What’s Ghost Riding the Whip?

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“Ghost riding the whip” is a dangerous driving stunt that involves dancing on or around a moving car. It originated in California’s hyphy subculture and became popular with fans looking for thrills. Although illegal, enforcement is difficult, and participants choose times and places when patrols are scarce. The stunt is similar to car surfing and should not be attempted.

In 2006, a rapper named E-40 released a song called “Tell Me When to Go”, which included the first major reference to a driving stunt called “ghost riding the whip”. In hip-hop parlance, a car is also called a “whip,” while “riding a horse” refers to a car without a driver. This trick involves putting a car in neutral or drive and then dancing on the hood of or around the vehicle while slowly cruising down the street. Ideally, a driver will get into the car before it becomes a danger to others.

“Ghost riding the whip” actually began before the release of the E-40 song. A hip-hop subculture called the hyphy, or hyphen, began in California’s San Francisco Bay Area in the early 2000s, with rappers like Mac Dre first suggesting the dangerous driving stunt in their lyrics. . It became popular with fans who were looking for the biggest thrill in hyphy culture, namely a practice called “going dumb.” The participants understand how risky the stunt can be, but the risk is also part of the excitement.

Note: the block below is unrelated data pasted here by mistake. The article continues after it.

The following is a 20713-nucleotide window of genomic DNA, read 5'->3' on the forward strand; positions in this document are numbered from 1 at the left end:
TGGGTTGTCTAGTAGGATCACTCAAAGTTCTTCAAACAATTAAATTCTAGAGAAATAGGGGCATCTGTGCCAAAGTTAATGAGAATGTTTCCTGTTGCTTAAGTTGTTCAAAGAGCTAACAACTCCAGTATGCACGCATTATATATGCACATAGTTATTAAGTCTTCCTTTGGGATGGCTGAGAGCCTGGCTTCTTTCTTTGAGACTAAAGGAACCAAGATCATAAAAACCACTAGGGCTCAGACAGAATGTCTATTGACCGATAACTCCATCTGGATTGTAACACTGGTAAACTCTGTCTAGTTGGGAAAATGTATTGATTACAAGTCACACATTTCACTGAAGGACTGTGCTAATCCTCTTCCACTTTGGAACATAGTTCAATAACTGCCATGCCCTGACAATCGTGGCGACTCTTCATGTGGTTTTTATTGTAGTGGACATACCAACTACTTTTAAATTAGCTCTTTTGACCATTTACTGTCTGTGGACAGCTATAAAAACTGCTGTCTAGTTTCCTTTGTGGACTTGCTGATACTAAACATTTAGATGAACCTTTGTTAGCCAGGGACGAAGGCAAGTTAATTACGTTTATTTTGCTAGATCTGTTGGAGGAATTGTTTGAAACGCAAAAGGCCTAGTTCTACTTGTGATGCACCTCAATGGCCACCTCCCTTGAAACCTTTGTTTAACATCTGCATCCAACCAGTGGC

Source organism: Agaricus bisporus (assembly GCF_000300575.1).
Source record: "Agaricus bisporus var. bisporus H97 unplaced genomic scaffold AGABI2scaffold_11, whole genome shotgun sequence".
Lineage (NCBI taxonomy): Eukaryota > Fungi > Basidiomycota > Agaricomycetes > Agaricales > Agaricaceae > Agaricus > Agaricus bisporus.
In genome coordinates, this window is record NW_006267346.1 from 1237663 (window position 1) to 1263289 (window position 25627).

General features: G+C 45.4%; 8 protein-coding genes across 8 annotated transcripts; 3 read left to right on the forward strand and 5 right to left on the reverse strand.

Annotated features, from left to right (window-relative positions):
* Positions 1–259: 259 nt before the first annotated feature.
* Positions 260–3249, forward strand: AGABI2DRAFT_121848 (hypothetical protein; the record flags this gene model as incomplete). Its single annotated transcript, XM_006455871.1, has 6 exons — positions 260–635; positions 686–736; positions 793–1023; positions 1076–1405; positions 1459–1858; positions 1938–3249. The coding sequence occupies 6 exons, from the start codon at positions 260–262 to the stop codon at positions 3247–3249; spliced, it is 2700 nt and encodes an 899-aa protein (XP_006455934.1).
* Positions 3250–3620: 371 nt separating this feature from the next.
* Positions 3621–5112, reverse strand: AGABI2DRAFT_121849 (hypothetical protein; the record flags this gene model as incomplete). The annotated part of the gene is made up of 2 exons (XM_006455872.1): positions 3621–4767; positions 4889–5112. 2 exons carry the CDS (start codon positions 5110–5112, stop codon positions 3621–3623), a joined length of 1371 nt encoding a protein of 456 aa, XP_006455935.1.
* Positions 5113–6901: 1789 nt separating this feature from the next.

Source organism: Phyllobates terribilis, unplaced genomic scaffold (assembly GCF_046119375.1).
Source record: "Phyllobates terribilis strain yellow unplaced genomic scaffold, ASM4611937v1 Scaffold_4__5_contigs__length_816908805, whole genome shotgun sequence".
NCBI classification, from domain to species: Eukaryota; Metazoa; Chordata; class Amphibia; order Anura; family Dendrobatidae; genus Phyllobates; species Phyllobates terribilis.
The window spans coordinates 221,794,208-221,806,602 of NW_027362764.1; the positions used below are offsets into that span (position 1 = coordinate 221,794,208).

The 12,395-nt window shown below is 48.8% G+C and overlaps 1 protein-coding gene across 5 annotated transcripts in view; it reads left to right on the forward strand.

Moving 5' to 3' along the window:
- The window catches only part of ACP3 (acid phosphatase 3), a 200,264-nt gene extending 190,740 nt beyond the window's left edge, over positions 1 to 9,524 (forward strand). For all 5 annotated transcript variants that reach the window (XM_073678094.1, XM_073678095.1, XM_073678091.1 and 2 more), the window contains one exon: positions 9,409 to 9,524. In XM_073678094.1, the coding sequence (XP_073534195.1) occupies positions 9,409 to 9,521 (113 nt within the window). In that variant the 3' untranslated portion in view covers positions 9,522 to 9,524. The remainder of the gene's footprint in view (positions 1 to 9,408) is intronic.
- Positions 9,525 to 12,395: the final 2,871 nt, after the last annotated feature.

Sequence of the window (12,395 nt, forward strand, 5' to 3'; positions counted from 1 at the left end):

When the conditions are right, a driver will crank up the volume of his car’s sound system to deafening levels, and all passengers will rush out of the car. The driver will then put the car in neutral or drive and allow it to continue rolling down the street. Occupants begin to “ride the whip” by dancing on the roof, hood, or area surrounding the car. Some participants will also videotape their experiences and upload the results to popular video-sharing websites. When the music or the car suddenly stops, the adventure is over.

Although the practice of “ghost riding the whip” is considered illegal in most cities, enforcement can be difficult. Participants are generally very aware of their surroundings, so they tend to choose places and times when local patrols are few and far between. The stunt is the modern equivalent of car surfing, a dangerous practice in which passengers stand on the roof of a moving car as if riding a wave. There is also an element of an old car stunt called the Chinese fire drill, in which the passengers switch positions while the car is stopped at a traffic light. However, “Ghost riding the whip” is a much more dangerous practice and should not be attempted under any circumstances.

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